Isolation Compounds Virus Impacts in Long-Term Care
Preparedness Efforts Touted Following Deadly Spring
10/13/20 5:35 PM
OCT. 13, 2020.....As the COVID-19 pandemic stretches now into an eighth month and the possibility of a second surge of virus activity becomes more of a reality, advocates for people living in long-term care settings said Tuesday another crisis is brewing.
The coronavirus carved a devastating path through nursing homes and other long-term care settings this spring, preying on the elderly, frail and those with underlying health complications, while outsiders were barred from visiting the facilities out of fear that someone could bring the virus in. In June, many facilities were able to schedule outdoor visits and just recently have been cleared to hold indoor visits. But all visits are kept relatively short, must be scheduled ahead of time and can only take place under a series of restrictions.
"As the pandemic continues and when we see cases rising in many states, people with dementia and other residents of long-term care are struggling very much so with social engagement," Daniel Zotos, director of public policy and advocacy for the Alzheimer's Association's Massachusetts and New Hampshire chapter, said during a hearing of the Joint Committee on Elder Affairs. "Social isolation among people with dementia may contribute to individual decline and stress on family caregivers who cannot assess the health of their loved ones."
Zotos said that there have been more than 30,000 more deaths from Alzheimer's and dementia nationwide than expected from the start of the COVID-19 pandemic through the middle of September.
"This is truly a crisis within a crisis," he said.
Nicole McGurin, director of family services for the Alzheimer's Association's Massachusetts and New Hampshire chapter, said the organization was "inundated" early on in the pandemic with calls from family members and caregivers who were struggling to get information about a loved one in a nursing home. She said videoconference visits and later visits in which the guest remained outside but could see their loved one through a window were not always good options for residents with cognitive impairments.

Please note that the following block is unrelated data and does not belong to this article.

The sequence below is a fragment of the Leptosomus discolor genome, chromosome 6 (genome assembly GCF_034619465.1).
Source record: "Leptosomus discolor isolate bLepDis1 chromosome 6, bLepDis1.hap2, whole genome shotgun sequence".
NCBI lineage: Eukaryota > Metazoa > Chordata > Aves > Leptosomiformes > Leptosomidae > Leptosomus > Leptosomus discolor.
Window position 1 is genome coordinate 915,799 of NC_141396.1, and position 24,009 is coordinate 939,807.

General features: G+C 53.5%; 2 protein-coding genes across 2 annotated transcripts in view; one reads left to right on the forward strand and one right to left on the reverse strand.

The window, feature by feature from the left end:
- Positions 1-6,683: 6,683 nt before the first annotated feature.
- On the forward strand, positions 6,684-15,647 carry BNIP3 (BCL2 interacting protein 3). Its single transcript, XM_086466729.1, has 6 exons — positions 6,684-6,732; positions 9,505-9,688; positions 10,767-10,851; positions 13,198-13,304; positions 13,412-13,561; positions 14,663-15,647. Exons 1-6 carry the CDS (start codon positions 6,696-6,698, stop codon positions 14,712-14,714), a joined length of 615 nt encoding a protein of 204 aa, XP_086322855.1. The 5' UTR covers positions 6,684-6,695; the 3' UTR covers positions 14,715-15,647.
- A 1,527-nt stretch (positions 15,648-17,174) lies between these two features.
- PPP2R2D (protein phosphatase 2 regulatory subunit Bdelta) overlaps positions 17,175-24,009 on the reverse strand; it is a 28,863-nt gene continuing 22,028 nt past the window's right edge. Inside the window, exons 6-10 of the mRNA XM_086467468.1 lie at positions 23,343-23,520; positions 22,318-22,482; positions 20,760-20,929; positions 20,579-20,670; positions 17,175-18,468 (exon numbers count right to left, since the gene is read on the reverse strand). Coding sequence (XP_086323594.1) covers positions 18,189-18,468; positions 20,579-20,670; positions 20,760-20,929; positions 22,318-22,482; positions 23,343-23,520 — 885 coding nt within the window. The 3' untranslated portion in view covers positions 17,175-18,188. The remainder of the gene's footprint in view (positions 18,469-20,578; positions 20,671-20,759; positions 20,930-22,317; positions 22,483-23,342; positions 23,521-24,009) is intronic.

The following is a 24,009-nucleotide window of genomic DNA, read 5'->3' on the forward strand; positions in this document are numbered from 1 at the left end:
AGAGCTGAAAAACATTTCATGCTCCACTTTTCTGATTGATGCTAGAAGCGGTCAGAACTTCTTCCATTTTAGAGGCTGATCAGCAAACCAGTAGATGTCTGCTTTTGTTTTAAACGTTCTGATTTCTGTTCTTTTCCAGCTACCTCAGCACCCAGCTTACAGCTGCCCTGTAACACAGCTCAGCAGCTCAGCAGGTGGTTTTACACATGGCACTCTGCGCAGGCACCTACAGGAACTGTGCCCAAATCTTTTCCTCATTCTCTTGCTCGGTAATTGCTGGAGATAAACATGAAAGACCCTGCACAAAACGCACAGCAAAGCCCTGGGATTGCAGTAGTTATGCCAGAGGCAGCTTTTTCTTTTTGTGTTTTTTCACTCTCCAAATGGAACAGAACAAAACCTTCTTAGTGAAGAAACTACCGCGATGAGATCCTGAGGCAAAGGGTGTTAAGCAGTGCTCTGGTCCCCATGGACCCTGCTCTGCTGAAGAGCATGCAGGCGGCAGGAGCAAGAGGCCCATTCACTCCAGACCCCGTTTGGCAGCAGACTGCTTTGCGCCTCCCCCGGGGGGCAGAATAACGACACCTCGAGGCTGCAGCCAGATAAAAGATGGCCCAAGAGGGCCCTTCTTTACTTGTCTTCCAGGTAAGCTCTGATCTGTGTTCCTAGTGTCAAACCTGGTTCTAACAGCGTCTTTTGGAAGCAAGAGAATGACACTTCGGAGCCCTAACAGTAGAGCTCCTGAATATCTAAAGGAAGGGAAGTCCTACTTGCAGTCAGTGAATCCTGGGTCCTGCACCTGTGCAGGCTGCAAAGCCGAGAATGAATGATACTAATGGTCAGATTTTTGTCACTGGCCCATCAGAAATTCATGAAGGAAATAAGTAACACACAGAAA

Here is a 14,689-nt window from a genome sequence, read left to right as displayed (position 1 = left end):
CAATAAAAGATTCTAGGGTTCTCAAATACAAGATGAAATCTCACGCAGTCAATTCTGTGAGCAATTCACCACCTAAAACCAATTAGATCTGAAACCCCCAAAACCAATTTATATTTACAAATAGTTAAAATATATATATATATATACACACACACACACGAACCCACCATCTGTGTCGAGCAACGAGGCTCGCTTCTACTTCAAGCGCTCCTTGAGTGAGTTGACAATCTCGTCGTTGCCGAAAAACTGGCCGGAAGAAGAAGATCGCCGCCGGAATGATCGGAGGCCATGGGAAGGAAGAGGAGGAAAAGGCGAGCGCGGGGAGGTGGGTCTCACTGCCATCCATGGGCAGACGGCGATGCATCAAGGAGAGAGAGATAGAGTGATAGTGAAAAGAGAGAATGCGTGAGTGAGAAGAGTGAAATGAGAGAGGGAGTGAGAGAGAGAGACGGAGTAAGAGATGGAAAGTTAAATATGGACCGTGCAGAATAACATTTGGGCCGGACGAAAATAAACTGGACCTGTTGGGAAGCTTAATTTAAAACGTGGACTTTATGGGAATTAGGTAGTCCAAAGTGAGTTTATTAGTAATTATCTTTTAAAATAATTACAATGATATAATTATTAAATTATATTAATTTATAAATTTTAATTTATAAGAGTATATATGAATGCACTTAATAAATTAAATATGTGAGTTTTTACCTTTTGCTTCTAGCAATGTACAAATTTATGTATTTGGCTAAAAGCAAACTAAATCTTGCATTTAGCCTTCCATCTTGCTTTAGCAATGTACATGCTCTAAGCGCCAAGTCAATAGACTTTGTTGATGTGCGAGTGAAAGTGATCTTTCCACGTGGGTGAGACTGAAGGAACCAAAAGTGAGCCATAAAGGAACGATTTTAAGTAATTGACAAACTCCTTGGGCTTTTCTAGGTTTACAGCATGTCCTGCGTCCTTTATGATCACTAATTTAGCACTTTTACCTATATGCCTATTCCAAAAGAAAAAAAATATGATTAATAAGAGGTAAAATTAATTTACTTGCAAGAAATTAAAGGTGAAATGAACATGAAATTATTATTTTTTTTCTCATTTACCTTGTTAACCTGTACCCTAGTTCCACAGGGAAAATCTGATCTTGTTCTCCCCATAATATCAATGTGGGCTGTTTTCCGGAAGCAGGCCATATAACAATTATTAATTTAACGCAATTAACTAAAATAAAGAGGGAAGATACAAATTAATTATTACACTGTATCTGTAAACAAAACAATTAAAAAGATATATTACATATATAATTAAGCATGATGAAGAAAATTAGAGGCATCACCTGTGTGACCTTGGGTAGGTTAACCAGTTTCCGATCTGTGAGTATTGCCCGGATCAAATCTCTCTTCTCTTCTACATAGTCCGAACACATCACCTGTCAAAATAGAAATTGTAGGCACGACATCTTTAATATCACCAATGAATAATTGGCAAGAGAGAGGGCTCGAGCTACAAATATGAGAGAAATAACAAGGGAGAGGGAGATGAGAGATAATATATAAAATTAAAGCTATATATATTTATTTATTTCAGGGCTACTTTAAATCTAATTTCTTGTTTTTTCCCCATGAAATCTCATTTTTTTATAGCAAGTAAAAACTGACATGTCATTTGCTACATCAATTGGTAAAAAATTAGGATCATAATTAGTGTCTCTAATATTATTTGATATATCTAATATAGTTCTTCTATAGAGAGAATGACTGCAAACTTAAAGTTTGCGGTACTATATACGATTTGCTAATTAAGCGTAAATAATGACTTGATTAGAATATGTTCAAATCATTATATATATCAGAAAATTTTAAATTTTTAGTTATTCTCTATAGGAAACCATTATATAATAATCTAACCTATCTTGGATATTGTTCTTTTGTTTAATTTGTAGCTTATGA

"For a lot of people living with Alzheimer's disease, those are really difficult ways to visit with someone and can actually make someone really upset and have behavior issues, being unable to understand what's going on with the Zoom call or why someone is visiting through a window and not able to come inside," she said. "And a lot of families we talked to were just not able to have these kinds of interactions with their loved one because they were worried that it was just too tough for their loved one, even though they really wanted to see them."
The organization told the committee that the problem could be alleviated if Massachusetts nursing homes had greater access to rapid point-of-care COVID-19 testing, so guests could be tested right before a visit.
Secretary of Health and Human Services Marylou Sudders said the decision to cease visits at long-term care facilities was one the hardest decisions she's had to make in her public service career, but she said rapid point-of-care COVID-19 testing is not the gamechanger some people might think it is.
"Point-of-care testing is antigen testing, it is not the gold standard diagnostic testing. There are significant challenges with both false positives and false negatives," she said. "Antigen testing in and of itself is not going to protect residents or staff from COVID-19. Strong surveillance testing with PCR turnaround of less than two days ... is the best we have at the moment and antigen testing, point-of-care testing, is not approved for asymptomatic people."